What should the Hawks do with Dwight Howard?

The Hawks had a boatload of critics when they opted to sign Dwight Howard to a three-year deal last offseason. His past three marriages in Orlando, Los Angeles and Houston all ended miserably for both sides. Howard has been nabbed as a team cancer that will never contribute to the winning culture of a locker room. However, he vowed that his homecoming to Atlanta would be different.

For eighty-two games, that appeared to be the case. But after a disappointing playoff series versus the Washington Wizards, Dwight Howard was upset with how he was utilized, particularly in the fourth quarter. Howard said, “I want to be on the floor. I want to make an impact. You can’t do it on the bench.” It is the first time Howard has voiced frustration about his role with the Hawks.

Howard is no stranger to expressing this type of frustration. In both Los Angeles and Houston he wanted more touches on offense and made his frustrations known to the public. Although, this time it seems like Howard’s complaints are legitimate. He had a marvelous regular season for Atlanta, where he was featured in a more DeAndre Jordan-type role. He scored 13.5 points on a career-high 63.3% from the field and averaged 12.7 rebounds, the most since his last season in Orlando. What is even crazier about those numbers: they took place in a career-low 29.7 mpg. Howard had the highest PER among Hawks players at 20.89, with a significant lead over second-place Paul Millsap at 17.91.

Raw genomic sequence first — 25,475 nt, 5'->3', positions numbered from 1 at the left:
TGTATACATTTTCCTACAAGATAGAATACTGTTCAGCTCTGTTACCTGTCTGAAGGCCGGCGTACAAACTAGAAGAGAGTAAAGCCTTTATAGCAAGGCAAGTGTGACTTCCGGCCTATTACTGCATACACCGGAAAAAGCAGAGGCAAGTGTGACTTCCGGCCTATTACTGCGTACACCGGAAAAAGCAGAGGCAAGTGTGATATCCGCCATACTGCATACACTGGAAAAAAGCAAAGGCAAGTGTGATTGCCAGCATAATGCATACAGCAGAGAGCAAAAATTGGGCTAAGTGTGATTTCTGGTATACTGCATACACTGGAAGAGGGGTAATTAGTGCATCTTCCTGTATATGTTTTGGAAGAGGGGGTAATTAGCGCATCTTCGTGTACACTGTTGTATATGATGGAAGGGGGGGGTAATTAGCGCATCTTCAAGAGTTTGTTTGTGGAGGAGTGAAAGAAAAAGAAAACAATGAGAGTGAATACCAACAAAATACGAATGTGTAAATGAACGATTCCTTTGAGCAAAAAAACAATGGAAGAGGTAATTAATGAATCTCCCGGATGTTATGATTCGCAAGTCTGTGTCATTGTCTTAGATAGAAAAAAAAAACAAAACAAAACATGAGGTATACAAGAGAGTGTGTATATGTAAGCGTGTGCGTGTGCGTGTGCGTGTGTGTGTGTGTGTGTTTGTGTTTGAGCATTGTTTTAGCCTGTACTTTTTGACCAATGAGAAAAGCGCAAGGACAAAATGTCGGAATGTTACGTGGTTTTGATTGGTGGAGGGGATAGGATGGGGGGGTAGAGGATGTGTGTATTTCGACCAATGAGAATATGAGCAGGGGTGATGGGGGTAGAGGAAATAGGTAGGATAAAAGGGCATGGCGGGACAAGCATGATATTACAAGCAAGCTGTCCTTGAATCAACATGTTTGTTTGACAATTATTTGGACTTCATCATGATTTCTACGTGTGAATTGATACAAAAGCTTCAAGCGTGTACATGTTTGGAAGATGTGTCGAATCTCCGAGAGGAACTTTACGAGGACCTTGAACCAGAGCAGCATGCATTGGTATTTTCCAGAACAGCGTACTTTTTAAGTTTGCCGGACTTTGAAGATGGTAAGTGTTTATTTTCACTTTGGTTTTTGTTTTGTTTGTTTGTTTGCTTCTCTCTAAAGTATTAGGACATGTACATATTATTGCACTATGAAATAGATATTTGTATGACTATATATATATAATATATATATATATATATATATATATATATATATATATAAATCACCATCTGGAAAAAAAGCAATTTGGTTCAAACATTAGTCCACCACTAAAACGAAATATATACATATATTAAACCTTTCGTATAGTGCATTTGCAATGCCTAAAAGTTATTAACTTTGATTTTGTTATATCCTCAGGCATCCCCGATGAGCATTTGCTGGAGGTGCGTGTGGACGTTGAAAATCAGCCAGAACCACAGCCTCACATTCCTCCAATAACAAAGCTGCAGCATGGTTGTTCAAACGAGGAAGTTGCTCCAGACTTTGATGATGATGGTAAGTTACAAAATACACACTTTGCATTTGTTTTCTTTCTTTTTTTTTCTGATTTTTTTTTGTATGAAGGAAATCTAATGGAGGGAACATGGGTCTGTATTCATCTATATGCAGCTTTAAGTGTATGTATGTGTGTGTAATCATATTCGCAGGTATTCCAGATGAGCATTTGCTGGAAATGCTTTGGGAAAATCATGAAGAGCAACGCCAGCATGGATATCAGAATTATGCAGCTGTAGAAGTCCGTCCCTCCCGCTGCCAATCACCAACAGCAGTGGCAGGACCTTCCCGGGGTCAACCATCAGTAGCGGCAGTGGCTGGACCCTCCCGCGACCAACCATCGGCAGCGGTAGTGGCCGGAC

So why was the 8-time all-star on the bench for the majority of the fourth quarters in the playoffs? Coach Budenholzer says it was all about matchups. The Wizards were killing the Hawks in transition, and Dwight was not doing a good enough job at getting back in transition. To be fair, it is tough for any man that size to chase John Wall up and down the court. The Hawks also needed more scoring and specifically shooting on the court. The Wizards can score with the best of them, and Atlanta had to step up their offensive game to upset them. Howard played terrific in his new role in Atlanta, but he was never a threat on offense.

It was not uncommon for Coach Budenholzer to go to a smaller lineup to finish games. He loves to space the floor to win games. If that is the case to the extent that he is willing to play Mike Muscala in the fourth quarter, who shot 27.8% from the field in the series, over Dwight Howard, then why even get him in the first place? Whatever the reason, it seems the love affair between Mike Budenholzer and Dwight Howard has ended.

Coach Budenholzer said he would be getting with Howard “within a week or two” to discuss the situation. The decision regarding Howard may have a direct impact on the impending free agency of Paul Millsap, so it will be figured out as quickly as possible. Howard was a successful player in his role with the Hawks, and some team would certainly be willing to take on his contract. Atlanta will not get much more than a second-round pick for his services, but given what has happened to franchises once Dwight Howard becomes unhappy, it might be better for Atlanta to part ways with him this offseason if this is the beginning of a cancerous relationship.

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